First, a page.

[17]  Remco Zwetsloot, Trends in U.S. Intention-to-Stay Rates of International Ph.D. Graduates Across Nationality and STEM Fields, Cent. For Sec. and Emerging Tech. (Apr. 2020),

[18]  Top 10 countries of origin of temporary visa holders earning U.S. doctorates, by country of citizenship and field of study: 2010–19, Nat’l Ctr. for Sci. and Eng’g Stat.,

[19]  Id.

[20]  Zwetsloot,supra note 17.

[21]  Nat’l Ctr. for Sci. and Eng’g Stat., supra note 18.

[22]  Anastasya Lloyd-Damnjanovic and Alexander Bowe, Overseas Chinese Students and Scholars in China’s Drive for Innovation, U.S.-China Econ. and Sec. Comm’n 7 (Oct. 7, 2020),

[23]  Paul Mozur and Cade Metz, A U.S. Secret Weapon in A.I.: Chinese Talent, N.Y. Times (Apr. 13, 2021),

[24]  Joe McDonald, China's leaders say tech growth top priority amid US tension, Assc. Press (Dec. 18, 2020),

[25]  James Thorne, What China's five-year plan could mean for venture capital's tech sectors, PitchBook (Mar. 15, 2021),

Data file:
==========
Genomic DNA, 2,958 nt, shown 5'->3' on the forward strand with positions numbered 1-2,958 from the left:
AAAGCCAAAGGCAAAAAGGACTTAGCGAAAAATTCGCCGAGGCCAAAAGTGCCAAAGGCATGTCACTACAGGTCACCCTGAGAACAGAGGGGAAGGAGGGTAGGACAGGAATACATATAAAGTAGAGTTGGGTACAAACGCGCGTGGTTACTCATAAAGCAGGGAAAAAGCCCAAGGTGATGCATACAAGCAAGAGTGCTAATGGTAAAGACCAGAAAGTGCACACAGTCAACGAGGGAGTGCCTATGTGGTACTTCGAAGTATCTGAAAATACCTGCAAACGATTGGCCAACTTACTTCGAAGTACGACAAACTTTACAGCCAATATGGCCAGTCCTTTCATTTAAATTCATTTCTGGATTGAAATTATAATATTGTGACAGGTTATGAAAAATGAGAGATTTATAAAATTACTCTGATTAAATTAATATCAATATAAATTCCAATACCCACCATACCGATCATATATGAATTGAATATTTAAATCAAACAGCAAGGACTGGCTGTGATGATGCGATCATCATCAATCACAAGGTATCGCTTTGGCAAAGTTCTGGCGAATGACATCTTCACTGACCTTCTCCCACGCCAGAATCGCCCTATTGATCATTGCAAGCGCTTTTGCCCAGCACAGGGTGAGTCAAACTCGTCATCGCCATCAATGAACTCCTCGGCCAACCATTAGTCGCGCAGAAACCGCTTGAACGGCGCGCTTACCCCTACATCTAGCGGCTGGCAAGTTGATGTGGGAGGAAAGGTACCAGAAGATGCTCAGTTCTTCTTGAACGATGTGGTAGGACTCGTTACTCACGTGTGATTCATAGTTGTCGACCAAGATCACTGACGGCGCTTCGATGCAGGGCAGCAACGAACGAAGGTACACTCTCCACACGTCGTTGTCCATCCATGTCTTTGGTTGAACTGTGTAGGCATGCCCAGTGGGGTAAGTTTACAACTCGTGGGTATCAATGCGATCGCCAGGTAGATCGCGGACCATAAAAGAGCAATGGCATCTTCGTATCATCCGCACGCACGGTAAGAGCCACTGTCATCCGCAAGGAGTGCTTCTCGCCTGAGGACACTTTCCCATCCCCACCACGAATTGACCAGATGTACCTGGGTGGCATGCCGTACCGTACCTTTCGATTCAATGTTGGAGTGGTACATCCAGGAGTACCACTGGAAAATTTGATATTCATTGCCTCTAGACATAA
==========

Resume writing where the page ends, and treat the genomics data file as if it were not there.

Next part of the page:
[26]  Foreign-Born Students and Workers in the U.S. Science and Engineering Enterprise, Nat’l Sci. Bd. 1 (2020),

[27]  Arjun Kharpal, China spending on research and development to rise 7% per year in push for major tech breakthroughs, CNBC (Mar. 4, 2021),

[28]  Remco Zwetsloot et al., China is Fast Outpacing U.S. STEM PhD Growth, Ctr. For Sec. and Emerging Tech. (Aug. 2021),

[29]  Id at 3.

[30]  Id.

[31]  Lloyd-Damnjanovic and Boyd,supra note 22 at 4.

[32]  Id.

[33] See Michael Brown and Pavneet Singh, China’s Technology Transfer Strategy: How Chinese Investments in Emerging Technology Enable A Strategic Competitor to Access the Crown Jewels of U.S. Innovation, Def. Innovation Unit Experimental 19, 20 (Jan. 2018) (noting a program called “’Spring Light’ pays overseas Chinese scientists and engineers to return home for short periods of lucrative service: teaching, academic exchanges, or working in government-sponsored labs. ‘Spring Light’ also includes a global database of Chinese scholars to match technology needs with pools of overseas talent.”)